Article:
The Transformation of Waste to Compost
Throughout these activities, students will learn about the global production of food and the importance of buying local food. Through experiential learning, students will begin to act as stewards of the environment.
Through learning about the production and consumption of food in urban areas, youth discover that simple daily actions have a large impact on people’s health, their communities and the environment, on a local and international scale.
-be introduced to urban agriculture and other options within the global food system;
-understand where food comes form, the method used to grow the food, the impacts of importing food, and the waste generated by importation;
-learn about the nutritional and environmental benefits of growing food locally;
-become familiar with recipes and meals from different cultures;
-bring together different members of the community for a shared meal;
-understand the food cycle and ways to reduce and reuse our waste;
-start seeds and use them to the benefit of the community.
How to use this guide
Look over the Activities and Creative Projects
The Roots Around the World guide includes three modules, each containing three activities, geared towards the elementary cycles and the first year of high school (or junior high school outside of Quebec). Each module of three activities is each geared towards a specific learning cycle and builds towards a creative project. All of the activities and creative projects can be easily adjusted to fit the needs of any learning cycle. As such, it is suggested that teachers look over the activities and creative projects and use or adapt those they find most interesting and useful for the learning styles, needs, and interests of their students.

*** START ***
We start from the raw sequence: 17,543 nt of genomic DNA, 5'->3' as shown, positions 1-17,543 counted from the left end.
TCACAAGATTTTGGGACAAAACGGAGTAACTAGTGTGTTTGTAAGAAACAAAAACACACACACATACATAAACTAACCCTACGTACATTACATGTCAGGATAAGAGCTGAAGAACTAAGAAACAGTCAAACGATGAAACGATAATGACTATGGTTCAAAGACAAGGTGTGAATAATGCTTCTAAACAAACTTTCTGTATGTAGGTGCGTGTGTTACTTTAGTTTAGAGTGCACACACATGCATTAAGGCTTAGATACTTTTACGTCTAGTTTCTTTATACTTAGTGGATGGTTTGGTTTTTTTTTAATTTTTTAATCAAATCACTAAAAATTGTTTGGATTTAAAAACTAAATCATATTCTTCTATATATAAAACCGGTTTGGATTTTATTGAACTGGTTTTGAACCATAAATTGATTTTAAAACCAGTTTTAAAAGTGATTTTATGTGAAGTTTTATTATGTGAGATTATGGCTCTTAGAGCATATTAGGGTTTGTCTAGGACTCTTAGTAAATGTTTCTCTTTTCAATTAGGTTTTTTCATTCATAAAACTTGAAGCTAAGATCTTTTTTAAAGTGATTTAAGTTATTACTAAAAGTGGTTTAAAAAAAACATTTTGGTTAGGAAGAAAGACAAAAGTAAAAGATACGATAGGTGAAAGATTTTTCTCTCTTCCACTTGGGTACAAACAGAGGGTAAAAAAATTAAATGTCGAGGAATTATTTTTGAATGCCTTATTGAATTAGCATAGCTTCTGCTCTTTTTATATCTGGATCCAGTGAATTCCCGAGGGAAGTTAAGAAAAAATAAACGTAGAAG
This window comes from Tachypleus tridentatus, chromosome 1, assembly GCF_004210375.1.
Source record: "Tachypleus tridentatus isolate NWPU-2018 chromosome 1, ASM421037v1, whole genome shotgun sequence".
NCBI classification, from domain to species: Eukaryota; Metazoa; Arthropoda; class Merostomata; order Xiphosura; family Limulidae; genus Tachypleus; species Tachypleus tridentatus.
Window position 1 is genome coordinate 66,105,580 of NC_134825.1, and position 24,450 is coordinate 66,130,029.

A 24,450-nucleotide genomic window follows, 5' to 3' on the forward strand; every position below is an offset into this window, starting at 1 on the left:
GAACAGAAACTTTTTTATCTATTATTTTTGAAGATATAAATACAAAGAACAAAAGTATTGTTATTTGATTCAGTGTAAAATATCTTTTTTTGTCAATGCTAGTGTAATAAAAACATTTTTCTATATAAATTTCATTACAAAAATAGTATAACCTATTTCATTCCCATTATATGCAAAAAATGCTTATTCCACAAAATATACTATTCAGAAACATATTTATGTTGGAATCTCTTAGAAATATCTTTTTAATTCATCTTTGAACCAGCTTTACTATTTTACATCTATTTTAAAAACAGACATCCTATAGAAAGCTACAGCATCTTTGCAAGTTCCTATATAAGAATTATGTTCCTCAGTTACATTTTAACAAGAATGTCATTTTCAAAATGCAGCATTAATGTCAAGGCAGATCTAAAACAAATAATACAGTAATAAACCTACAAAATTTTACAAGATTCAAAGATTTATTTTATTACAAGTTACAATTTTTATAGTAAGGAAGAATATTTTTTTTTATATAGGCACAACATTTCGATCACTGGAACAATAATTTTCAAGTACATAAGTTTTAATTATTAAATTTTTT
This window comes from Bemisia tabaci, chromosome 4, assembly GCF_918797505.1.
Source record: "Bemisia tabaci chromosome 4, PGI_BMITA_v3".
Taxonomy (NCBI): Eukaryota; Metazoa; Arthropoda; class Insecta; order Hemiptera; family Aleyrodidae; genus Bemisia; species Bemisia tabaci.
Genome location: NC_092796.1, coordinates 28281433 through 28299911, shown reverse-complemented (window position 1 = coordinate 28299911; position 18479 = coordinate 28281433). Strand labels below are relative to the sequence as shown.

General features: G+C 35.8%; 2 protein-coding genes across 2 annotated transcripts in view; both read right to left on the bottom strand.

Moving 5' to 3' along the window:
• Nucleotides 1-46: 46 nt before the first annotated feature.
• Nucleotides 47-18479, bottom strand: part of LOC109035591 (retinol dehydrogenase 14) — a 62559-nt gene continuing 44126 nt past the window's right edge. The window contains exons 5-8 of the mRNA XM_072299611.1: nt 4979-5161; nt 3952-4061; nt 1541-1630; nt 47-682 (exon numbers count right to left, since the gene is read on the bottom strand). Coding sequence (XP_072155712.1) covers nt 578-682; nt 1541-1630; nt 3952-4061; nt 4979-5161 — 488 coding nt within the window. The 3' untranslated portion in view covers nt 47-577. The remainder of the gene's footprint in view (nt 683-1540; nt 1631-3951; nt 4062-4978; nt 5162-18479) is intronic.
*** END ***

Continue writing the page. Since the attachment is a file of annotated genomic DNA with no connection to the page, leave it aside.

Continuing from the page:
Plan when you will be planting seeds
The Roots Around the World guide also includes a Seed Starting Activity. This activity (in the annex) provides information necessary for students to learn how to start seeds and care for seedlings, and includes three ways to use the seedlings to benefit the surrounding community. It is important that this Seed Starting Activity is begun in the spring so that the seedlings are ready to be planted outside in warmer weather. See the Seeding Calendar (on page 66) for dates to start specific seeds. It is recommended that the other activities start in the fall or winter and build towards the Seed Starting Activity. A harvest party could be held at the beginning of the following school year.
Talk about the suggestions in the “What Can I Do?” boxes with the students
There is a “What Can I Do?” box at the end of each activity. Talk with the students about these suggestions. Ask the students which things they would be able to do and to add other ideas. Suggest these ideas as things that the students can work on at home, or find ways that the class can engage in these actions together.
Use the Rooftop Garden Project as a resource
The Rooftop Garden Project and other local organizations are available should you need assistance. Be sure to contact us if you have any questions about urban agriculture, container gardening, rooftop gardens or any other parts of this guide!
Source:Roof Top Garden Project
Resource Type:Lesson Plan
Subject(s):Science, Geography, Family/Consumer Studies, Environmental Studies,
Topic:Business and Economics, Food and Agriculture, Recycling and Waste Management,
Level:Primary / ElementaryIntermediate / Middle
Grade:JKK 1 2 3 4 5 6 7 8
Web Pages Used
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